I walk down the street from my house to the school wearing my navy blue trenchcoat and holding a pad of paper.
I am taking large strides. I am a writer and am teaching fourth graders how to write.
I feel like a grown-up and a sassy kind of cool mom.
I’m wearing the coat my sister gave me. The one with the white piping and navy buttons that makes me think of shows I’ve never seen, but should. Like the “Mod Squad” and “I Spy.”
It also makes me feel like a reporter from another time. I think I should probably put a pen over my ear to complete the transformation.
I hear the swish of my jeans and feel the gentle thump of my flat boots against the pavement. There’s just a slight bite to the air and I breathe free.
I love what I do.
I sign in at the front office and head to the classroom where Group 4 meets me. It’s their first day, and they are excited and squirrely, and all that two of the boys in my group want to write or draw or talk or yell excitedly about is wrestling.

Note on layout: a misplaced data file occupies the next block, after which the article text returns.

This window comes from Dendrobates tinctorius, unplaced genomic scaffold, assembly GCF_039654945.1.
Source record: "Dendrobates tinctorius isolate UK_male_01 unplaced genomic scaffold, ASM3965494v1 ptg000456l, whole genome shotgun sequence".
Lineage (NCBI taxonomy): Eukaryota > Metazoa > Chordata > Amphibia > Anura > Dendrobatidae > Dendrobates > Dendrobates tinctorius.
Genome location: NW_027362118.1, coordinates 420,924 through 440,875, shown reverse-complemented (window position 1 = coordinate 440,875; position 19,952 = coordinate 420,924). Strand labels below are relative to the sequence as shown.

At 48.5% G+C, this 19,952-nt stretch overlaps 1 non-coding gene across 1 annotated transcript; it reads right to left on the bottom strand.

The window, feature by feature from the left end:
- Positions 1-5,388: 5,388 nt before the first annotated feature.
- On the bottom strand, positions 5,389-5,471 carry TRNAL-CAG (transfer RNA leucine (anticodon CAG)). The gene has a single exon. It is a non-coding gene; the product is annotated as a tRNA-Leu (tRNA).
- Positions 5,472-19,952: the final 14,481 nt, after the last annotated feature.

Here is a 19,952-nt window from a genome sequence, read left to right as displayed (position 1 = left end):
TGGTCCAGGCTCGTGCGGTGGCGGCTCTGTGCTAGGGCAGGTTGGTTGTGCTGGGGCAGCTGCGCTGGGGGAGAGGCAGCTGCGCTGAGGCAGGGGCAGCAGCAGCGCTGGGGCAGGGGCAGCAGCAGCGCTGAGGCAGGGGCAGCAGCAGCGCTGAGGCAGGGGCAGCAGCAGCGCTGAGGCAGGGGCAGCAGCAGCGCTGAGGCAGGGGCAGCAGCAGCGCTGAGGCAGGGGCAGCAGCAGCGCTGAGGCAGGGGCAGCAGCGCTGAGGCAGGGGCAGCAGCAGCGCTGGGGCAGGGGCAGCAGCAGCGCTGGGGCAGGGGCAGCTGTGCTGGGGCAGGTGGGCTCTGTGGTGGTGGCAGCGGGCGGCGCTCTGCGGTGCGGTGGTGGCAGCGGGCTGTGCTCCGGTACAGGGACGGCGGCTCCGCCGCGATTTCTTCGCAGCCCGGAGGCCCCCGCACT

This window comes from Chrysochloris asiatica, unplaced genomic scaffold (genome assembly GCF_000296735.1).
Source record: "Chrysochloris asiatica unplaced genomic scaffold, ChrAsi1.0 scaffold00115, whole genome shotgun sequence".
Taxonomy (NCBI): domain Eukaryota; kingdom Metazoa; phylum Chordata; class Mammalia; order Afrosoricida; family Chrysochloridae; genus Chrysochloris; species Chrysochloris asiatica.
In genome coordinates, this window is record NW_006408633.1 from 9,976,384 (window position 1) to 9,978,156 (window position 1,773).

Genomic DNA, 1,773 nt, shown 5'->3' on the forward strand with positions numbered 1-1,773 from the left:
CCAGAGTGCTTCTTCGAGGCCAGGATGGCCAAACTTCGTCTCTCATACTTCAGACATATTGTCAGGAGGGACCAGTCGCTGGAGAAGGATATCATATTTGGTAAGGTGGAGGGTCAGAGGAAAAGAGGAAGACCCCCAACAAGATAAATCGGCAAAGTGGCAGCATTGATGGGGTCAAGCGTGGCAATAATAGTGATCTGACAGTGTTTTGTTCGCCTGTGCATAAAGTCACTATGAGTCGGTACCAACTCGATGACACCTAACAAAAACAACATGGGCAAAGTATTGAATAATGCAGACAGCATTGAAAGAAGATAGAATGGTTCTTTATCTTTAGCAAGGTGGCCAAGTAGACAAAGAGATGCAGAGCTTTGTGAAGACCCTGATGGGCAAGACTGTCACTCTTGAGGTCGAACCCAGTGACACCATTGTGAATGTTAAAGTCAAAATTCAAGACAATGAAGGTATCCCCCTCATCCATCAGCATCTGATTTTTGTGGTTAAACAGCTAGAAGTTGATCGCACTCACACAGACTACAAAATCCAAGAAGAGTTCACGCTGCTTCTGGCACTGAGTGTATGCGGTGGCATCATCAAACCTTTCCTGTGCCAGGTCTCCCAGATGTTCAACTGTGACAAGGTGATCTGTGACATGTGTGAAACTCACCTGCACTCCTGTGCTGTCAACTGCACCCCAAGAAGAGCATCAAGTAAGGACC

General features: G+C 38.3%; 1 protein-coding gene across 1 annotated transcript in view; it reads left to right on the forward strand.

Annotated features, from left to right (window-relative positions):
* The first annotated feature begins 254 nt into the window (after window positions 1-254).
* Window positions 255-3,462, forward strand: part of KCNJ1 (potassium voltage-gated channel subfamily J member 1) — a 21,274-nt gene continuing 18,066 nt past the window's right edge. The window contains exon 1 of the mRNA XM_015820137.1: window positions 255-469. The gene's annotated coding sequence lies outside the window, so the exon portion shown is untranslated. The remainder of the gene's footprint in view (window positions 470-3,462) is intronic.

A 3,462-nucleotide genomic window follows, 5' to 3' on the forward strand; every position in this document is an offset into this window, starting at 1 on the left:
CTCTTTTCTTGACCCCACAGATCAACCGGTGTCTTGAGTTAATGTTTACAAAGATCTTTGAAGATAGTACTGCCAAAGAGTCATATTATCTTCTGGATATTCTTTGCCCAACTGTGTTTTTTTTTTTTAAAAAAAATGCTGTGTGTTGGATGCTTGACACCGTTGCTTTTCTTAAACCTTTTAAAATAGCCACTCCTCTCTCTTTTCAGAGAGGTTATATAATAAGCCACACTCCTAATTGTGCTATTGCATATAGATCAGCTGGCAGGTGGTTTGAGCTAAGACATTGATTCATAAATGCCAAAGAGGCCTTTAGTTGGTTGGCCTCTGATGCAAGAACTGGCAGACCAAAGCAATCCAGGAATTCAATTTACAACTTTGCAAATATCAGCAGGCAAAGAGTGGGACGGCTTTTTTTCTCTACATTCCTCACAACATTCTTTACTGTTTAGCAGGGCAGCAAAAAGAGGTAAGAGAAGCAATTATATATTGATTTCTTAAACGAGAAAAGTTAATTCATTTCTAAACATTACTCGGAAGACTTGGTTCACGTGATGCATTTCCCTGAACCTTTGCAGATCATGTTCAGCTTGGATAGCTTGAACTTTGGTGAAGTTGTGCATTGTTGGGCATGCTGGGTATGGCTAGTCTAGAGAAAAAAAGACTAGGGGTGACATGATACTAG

I keep trying to hear them and redirect them, while not losing the other kids who are sitting criss-cross applesauce with me in the hallway.
As the poet and the joke writer and the comic strip creator share their ideas, the boys talk across the circle about wrestlers with names that sound like Meat Grinder and Kick the Crap Out of You. They want to write stories about them and draw them and survey kids in the class about their favorite wrestlers.
One girl writes a poem about the new year in a minute and a half. A boy in the group proudly pitches his idea for a word search.
The kids’ conversation swirls around me, and my bravado withers.
I have no idea what I’m doing.
I am a dream squelcher because I am saying things like, “We have to appeal to a larger audience” and “That sounds too violent.”
I am clearly a mom of girls. So out of my league.
On the walk home, I no longer hear my jeans swish or feel my boots. I am listening to my girls talk about gymnastics and tap dance and sharing time and P.E.
I clutch my coat around my neck to stop the air that bites and watch them race to the corner.
This piece is a free-writing exercise for a Tuesday feature called “Just Write,” hosted on a beautiful blog called The Extraordinary Ordinary. I’ll be doing this on Tuesdays whenever the mood strikes.